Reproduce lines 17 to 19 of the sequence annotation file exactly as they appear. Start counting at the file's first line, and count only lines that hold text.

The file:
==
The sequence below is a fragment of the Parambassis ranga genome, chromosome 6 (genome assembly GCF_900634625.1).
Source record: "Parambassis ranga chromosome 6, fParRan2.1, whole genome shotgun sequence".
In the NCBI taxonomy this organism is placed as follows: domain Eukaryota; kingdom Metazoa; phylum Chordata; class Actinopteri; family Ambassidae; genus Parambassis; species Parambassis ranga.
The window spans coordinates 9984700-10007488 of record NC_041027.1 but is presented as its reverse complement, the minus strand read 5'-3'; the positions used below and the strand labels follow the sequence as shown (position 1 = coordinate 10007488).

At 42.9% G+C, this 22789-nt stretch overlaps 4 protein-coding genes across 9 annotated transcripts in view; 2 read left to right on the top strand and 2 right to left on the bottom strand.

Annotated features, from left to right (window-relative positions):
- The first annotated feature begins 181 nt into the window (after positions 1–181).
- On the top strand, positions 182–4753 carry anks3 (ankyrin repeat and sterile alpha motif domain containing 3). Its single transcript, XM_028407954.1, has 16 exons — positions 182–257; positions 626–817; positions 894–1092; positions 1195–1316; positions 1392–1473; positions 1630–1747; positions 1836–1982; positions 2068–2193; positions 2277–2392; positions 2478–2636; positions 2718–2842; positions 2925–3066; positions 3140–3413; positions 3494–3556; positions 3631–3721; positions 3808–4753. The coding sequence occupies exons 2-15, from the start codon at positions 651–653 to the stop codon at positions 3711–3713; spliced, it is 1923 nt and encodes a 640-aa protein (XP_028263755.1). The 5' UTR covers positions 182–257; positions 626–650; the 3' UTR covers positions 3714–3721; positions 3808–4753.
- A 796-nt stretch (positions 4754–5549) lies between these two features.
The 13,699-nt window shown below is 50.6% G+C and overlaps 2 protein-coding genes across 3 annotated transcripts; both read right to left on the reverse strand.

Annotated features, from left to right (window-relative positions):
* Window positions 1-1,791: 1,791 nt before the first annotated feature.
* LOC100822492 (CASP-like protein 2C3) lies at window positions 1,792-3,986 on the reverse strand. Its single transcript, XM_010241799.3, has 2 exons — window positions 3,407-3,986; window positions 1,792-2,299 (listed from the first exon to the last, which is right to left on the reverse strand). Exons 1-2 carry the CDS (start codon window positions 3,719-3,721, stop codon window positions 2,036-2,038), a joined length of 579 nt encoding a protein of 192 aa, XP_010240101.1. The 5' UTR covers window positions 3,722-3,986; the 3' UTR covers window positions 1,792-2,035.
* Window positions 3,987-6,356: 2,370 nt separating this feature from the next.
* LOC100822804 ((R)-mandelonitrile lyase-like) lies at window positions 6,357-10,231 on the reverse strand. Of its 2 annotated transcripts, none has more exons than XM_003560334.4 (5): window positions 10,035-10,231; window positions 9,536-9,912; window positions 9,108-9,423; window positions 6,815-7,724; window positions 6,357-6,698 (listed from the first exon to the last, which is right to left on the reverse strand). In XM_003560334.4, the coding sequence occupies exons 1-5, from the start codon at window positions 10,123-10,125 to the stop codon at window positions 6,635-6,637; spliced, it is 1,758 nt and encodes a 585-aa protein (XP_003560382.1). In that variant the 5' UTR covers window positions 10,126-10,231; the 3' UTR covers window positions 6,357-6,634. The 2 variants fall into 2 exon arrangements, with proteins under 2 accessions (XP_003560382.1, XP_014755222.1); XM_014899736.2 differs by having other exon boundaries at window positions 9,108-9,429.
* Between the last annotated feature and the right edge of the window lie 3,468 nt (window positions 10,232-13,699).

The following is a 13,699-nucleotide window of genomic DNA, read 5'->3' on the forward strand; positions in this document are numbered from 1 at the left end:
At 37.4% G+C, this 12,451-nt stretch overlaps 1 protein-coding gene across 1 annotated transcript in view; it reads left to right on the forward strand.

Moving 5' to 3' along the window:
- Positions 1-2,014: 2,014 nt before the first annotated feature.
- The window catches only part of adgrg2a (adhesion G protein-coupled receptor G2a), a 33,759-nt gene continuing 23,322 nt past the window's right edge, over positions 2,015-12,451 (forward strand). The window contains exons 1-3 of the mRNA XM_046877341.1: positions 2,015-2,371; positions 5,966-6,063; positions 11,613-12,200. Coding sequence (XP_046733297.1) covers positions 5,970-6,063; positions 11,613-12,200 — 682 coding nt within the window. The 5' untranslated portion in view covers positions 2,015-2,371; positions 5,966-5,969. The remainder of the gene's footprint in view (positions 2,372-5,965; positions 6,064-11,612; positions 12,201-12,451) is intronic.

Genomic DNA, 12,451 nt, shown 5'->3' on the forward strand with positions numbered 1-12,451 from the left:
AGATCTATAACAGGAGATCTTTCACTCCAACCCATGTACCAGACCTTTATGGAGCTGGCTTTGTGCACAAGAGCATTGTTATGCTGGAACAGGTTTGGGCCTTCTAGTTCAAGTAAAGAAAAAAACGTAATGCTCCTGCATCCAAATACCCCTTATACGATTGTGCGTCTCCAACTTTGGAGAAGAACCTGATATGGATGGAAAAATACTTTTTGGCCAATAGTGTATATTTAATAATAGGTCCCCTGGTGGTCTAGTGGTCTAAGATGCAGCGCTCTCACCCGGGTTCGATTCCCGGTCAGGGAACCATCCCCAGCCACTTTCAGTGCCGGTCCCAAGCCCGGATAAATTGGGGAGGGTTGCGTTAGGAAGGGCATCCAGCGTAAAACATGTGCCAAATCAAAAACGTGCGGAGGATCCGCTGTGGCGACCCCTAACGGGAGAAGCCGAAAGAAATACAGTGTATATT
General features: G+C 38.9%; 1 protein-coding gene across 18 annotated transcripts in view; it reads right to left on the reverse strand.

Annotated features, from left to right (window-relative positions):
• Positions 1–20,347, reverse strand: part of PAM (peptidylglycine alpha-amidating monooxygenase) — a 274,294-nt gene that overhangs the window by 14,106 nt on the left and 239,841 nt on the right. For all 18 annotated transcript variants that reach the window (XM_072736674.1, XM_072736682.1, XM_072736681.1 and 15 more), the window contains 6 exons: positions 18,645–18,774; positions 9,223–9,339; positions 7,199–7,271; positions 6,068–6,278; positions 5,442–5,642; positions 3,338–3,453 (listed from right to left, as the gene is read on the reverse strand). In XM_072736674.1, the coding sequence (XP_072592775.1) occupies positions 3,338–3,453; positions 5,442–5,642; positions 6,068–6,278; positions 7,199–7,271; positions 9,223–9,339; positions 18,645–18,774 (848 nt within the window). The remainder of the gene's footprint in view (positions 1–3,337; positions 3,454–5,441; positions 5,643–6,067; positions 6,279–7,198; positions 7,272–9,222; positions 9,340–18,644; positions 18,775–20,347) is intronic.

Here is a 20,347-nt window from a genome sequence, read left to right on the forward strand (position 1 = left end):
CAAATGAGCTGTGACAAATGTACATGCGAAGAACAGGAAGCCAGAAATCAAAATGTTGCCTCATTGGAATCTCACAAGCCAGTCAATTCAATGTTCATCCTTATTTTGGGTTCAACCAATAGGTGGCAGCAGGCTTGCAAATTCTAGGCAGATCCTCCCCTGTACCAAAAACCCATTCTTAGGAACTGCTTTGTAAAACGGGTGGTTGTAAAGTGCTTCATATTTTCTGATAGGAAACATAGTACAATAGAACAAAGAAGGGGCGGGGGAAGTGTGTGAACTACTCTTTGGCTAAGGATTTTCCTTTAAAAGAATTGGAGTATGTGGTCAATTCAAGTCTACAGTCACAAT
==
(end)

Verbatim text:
The following is a 13,699-nucleotide window of genomic DNA, read 5'->3' on the forward strand; positions in this document are numbered from 1 at the left end:
At 37.4% G+C, this 12,451-nt stretch overlaps 1 protein-coding gene across 1 annotated transcript in view; it reads left to right on the forward strand.

Moving 5' to 3' along the window: